This just in: Maine had the wettest September on record since 1871. And October started amidst the raindrops.
Because it was so gray today, for my interview I wore the brightest blazer I own. The blazer is a shade of red that's more on the coral side than the fire engine side. I feel good when I wear it. I paired it with a white long-sleeved jewel-neck shirt. Then I donned black slacks and my favorite beaded necklace.
I was as ready as I could be. I asked someone to read the job description and share her impressions; I used her insights and questions to prepare for the interview. I reviewed the organization's website and, in my mind, made connections to other projects and organizations I have worked with.
The interview was in the same building complex I worked in last year, which made it easy to get there and find parking. I was greeted by a receptionist behind a solid glass window, and she called the woman who had scheduled the interview. We proceeded through a door, that opened with a security code, to the "pink wing" where the rooms have been painted different shades of pink to bring some color to the maze of small office spaces. We went into a small room painted a deep rose color, just big enough for a round table that seats four people.
Small talk. Then the first question: Do I have a reliable car? Yes, I do. Why? Because this job requires miles and miles of travel all over the state of Maine. To put that in perspective - I live an hour and a half from the southern border of Maine and at least six hours from the northernmost border. That's not to say I would need to drive that far, but she mentioned towns that are four hours from my house.
The interview continued with a number of questions about how I would go into a community, one that I have never visited and where I know no one, and start a youth advisory group. Those are tough questions to answer. It's one thing to have connections and a place to begin. It's another thing to start cold calling to ask community members to recommend young people who may (or may not) be interested in joining an effort to create a group to advise adults on the mental health needs of youth.
I was asked questions based on situations the interviewer has faced herself. I answered the best I could. She has already faced these situations. She already knows what she did when she was faced with disgruntled community members and schedule conflicts.
It was my turn to ask questions, and I asked if she and I would be working together. Ummmm... not so much. She is juggling multiple projects and wants someone else to manage this grant. We would have a chance to talk, but for the most part the person hired for this job will be working on their own.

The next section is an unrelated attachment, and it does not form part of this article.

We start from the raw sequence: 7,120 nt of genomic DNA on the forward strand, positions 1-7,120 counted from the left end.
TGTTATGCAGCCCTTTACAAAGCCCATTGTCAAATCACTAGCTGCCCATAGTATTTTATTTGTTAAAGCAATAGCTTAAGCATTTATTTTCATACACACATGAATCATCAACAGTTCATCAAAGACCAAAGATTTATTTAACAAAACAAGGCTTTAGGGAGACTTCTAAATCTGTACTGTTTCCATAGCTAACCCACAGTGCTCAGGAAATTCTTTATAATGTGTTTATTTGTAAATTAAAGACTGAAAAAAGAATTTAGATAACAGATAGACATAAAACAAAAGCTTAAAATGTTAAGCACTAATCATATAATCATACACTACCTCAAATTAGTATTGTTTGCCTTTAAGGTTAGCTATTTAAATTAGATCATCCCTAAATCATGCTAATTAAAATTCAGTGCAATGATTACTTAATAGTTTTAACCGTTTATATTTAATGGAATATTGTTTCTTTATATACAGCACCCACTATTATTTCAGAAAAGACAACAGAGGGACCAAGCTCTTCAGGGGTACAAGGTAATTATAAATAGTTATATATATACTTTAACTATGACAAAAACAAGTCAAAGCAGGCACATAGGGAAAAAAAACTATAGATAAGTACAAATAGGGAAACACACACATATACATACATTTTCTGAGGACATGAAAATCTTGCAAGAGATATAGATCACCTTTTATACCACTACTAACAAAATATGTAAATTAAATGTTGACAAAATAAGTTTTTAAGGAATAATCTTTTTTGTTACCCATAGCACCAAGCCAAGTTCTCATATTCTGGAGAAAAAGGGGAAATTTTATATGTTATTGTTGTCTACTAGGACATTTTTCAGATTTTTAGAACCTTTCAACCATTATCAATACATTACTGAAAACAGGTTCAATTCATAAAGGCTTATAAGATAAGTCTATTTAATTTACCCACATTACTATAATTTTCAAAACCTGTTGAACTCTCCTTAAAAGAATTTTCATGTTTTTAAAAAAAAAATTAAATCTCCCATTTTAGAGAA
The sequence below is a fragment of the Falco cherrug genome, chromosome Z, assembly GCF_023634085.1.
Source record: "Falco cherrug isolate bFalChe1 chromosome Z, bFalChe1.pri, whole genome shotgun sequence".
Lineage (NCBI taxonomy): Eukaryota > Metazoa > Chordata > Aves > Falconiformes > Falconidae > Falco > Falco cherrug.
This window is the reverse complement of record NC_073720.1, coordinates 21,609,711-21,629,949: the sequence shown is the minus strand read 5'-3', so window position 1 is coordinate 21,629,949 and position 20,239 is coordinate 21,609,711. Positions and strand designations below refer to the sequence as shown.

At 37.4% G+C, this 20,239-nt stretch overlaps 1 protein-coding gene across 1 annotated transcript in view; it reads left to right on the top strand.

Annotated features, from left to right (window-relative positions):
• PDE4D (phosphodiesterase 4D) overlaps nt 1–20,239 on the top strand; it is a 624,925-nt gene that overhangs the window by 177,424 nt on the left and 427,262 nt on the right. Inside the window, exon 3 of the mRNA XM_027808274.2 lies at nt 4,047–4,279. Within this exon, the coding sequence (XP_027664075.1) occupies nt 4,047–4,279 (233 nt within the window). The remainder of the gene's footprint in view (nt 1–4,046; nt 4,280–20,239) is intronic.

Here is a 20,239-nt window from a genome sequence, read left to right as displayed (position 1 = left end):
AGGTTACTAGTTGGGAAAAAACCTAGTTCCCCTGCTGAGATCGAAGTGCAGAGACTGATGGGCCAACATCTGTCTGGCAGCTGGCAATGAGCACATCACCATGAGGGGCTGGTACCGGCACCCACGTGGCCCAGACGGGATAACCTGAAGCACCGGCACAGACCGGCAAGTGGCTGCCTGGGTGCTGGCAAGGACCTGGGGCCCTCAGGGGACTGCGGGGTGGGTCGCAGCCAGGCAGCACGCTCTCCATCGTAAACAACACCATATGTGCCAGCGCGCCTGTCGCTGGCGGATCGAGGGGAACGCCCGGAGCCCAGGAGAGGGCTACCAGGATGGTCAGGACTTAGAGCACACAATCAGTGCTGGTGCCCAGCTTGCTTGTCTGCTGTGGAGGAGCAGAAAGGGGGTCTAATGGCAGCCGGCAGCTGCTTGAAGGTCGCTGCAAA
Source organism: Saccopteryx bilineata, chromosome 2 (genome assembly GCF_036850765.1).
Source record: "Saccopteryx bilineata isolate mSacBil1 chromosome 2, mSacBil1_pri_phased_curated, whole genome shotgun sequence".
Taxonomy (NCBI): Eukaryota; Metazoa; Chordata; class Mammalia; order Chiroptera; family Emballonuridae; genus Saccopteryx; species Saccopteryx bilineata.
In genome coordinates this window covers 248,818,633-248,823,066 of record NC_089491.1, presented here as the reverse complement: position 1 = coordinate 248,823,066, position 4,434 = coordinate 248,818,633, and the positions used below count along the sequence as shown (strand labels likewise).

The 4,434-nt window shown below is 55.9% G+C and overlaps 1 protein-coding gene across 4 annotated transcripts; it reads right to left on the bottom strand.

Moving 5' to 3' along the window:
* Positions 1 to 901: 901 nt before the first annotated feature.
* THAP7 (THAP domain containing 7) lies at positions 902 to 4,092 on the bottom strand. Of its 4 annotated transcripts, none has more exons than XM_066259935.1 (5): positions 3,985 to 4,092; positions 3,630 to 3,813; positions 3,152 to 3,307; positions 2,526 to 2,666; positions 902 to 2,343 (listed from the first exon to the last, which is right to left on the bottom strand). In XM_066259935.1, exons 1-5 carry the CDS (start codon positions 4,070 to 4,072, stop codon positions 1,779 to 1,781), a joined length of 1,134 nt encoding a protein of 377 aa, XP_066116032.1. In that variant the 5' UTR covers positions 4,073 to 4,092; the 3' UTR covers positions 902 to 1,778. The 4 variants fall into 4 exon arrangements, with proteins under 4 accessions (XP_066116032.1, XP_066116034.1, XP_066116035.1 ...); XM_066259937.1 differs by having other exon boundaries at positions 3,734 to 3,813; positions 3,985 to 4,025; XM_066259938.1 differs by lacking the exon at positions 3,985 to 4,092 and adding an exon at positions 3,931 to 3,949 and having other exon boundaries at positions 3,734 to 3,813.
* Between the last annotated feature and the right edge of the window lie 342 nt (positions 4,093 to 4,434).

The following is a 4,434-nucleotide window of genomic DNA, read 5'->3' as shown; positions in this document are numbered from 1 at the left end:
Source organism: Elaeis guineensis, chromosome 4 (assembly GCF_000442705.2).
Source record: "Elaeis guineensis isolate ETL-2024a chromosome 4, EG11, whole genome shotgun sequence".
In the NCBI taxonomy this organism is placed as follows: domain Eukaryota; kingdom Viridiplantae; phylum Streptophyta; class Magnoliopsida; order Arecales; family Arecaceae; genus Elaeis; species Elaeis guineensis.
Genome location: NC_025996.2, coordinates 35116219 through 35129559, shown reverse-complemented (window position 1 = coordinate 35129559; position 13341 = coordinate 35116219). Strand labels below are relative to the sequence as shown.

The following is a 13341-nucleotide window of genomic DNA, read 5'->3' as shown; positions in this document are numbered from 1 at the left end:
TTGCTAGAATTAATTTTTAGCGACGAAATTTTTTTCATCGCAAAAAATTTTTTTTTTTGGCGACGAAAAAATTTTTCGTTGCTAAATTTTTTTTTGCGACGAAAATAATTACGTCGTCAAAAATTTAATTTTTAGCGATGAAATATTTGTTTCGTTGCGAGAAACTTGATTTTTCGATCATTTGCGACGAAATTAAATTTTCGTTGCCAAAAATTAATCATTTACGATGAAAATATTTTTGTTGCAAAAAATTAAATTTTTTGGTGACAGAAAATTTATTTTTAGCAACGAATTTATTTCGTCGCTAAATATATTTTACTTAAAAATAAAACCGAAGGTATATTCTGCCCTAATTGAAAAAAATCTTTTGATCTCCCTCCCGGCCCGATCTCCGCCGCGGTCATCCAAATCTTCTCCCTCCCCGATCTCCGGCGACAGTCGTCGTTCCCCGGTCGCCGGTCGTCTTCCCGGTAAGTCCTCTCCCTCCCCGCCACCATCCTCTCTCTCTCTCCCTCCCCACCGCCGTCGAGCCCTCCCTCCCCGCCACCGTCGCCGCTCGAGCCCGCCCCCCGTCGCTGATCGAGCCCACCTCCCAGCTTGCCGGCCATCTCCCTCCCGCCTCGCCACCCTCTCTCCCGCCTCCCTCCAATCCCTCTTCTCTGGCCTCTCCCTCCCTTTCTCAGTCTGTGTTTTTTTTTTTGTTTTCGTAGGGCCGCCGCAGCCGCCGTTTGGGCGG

Well, this wasn't exactly what I had in mind. I'm looking for a job where I am part of a team. I want to share ideas and work with other people toward a common goal. I am disappointed that this is not part of this job.
My son was the first person home this evening. He asked me how the interview went, and I explained to him what I have written here. Then I asked him if he could see me doing a job like that. He said he only knows me as a teacher, so he really doesn't know.... Then he asked me if I would take the job if it was offered to me, and I didn't know how to answer him.
I have no way of knowing who else was interviewed or what their qualifications are. This grant project was supposed to begin two months ago, so time is short. The person hired needs to hit the ground running. The person who interviewed me has had things happen in her personal life that will push back hiring someone until next week, at the earliest. Would I take the job if it was offered to me?
I really don't know. This is not what I want to do, and it would be an 18-month commitment. There aren't that many openings for the kind of work I want to do, so would it be wise to pass up any opportunity to work in the social service field? I will put that question out to the universe if an offer comes my way.
After the job interview I met with the store owner who is interested in carrying my product in her store. That was the best part of my day - talking product development with someone who wants to work with me. That's what I want to do. Maybe that's the answer. It's not a paycheck, but it does fulfill my wish to work with people toward a common goal. It would be wonderful to be paid for the work I love to do. Maybe that's not meant to be right now....